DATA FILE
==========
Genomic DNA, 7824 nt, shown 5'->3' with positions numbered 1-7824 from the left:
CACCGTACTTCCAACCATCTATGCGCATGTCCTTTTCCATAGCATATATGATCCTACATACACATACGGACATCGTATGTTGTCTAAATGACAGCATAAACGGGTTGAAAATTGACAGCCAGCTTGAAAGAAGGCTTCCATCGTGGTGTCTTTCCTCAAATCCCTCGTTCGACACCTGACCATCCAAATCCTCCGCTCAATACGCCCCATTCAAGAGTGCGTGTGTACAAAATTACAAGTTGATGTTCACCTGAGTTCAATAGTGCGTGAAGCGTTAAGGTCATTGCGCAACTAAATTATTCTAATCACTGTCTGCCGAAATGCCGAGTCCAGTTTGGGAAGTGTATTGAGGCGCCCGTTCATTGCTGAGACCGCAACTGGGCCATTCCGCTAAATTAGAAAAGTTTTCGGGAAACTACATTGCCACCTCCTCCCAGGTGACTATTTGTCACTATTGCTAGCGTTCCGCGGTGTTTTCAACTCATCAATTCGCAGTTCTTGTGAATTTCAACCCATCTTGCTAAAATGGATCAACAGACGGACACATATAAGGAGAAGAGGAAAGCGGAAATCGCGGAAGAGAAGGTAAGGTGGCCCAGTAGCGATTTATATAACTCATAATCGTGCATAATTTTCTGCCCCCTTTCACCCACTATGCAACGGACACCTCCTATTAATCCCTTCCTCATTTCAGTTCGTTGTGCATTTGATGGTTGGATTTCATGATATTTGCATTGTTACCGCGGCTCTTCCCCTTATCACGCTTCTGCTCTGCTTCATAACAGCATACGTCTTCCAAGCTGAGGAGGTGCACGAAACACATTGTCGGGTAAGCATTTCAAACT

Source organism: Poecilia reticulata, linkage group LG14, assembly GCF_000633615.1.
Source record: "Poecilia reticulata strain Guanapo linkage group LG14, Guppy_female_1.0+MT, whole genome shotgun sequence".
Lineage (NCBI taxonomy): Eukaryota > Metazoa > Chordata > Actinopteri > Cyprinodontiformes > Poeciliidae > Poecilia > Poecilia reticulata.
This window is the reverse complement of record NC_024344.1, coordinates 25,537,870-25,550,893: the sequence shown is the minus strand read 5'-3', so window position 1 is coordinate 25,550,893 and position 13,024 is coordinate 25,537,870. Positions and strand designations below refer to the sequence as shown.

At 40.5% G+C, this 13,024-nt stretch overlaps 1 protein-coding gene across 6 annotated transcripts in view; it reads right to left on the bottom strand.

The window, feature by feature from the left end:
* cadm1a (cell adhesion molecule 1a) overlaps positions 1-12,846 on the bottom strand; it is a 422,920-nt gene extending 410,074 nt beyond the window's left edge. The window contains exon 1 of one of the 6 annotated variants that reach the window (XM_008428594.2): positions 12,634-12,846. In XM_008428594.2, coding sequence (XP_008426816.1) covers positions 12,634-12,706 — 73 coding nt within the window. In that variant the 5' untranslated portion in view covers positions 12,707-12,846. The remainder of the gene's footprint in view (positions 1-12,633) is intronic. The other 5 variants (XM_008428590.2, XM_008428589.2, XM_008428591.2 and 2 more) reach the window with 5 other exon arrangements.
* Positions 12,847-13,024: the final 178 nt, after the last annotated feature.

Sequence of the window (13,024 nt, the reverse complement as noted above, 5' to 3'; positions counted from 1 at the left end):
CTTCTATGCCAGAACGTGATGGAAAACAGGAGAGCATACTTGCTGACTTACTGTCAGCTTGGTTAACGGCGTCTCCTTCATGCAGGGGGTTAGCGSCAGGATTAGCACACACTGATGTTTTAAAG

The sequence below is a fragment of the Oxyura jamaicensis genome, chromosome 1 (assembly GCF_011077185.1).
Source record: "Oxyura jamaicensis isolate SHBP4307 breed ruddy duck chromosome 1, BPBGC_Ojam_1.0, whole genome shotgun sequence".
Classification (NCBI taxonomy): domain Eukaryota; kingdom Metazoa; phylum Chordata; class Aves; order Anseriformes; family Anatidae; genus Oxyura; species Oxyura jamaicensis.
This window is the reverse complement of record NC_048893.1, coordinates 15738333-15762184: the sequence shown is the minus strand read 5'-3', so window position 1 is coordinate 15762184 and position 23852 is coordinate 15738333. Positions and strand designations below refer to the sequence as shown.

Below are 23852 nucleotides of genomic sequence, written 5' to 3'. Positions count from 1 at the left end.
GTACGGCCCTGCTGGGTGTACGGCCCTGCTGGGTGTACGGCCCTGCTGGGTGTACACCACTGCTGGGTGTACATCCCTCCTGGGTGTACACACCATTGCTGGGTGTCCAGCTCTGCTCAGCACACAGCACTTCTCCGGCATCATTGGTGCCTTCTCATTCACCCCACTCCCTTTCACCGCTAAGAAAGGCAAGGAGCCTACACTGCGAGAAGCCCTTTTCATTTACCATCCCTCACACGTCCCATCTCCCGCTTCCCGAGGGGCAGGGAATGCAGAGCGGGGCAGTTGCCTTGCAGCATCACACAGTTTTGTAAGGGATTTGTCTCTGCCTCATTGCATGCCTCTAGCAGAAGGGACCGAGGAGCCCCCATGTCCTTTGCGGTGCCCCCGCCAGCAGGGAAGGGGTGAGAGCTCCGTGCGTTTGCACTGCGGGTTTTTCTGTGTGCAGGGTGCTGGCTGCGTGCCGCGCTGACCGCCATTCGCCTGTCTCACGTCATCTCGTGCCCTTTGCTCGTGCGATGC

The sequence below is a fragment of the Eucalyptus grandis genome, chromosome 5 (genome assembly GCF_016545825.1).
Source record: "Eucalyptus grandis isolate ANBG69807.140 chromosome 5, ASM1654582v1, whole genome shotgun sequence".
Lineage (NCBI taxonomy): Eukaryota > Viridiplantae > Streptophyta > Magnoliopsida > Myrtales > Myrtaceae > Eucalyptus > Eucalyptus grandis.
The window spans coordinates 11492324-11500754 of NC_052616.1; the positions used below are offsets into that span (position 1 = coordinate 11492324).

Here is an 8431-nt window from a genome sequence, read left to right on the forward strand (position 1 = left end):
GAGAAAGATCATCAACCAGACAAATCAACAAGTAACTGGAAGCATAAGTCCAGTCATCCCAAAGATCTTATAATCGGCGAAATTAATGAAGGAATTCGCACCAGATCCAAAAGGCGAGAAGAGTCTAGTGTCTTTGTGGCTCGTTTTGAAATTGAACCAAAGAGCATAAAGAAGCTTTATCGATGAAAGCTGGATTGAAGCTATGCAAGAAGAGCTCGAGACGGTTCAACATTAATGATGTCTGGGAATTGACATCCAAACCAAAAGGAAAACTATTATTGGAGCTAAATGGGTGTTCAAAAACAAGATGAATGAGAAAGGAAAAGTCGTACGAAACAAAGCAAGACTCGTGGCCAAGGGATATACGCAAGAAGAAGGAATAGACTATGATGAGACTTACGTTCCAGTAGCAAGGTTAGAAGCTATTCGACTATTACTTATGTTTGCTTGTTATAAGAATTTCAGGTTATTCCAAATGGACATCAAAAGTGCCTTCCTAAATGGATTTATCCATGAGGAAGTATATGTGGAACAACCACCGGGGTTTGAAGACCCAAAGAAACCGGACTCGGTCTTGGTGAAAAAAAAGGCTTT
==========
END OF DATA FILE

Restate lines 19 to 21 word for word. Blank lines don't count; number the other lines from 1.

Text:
The sequence below is a fragment of the Eucalyptus grandis genome, chromosome 5 (genome assembly GCF_016545825.1).
Source record: "Eucalyptus grandis isolate ANBG69807.140 chromosome 5, ASM1654582v1, whole genome shotgun sequence".
Lineage (NCBI taxonomy): Eukaryota > Viridiplantae > Streptophyta > Magnoliopsida > Myrtales > Myrtaceae > Eucalyptus > Eucalyptus grandis.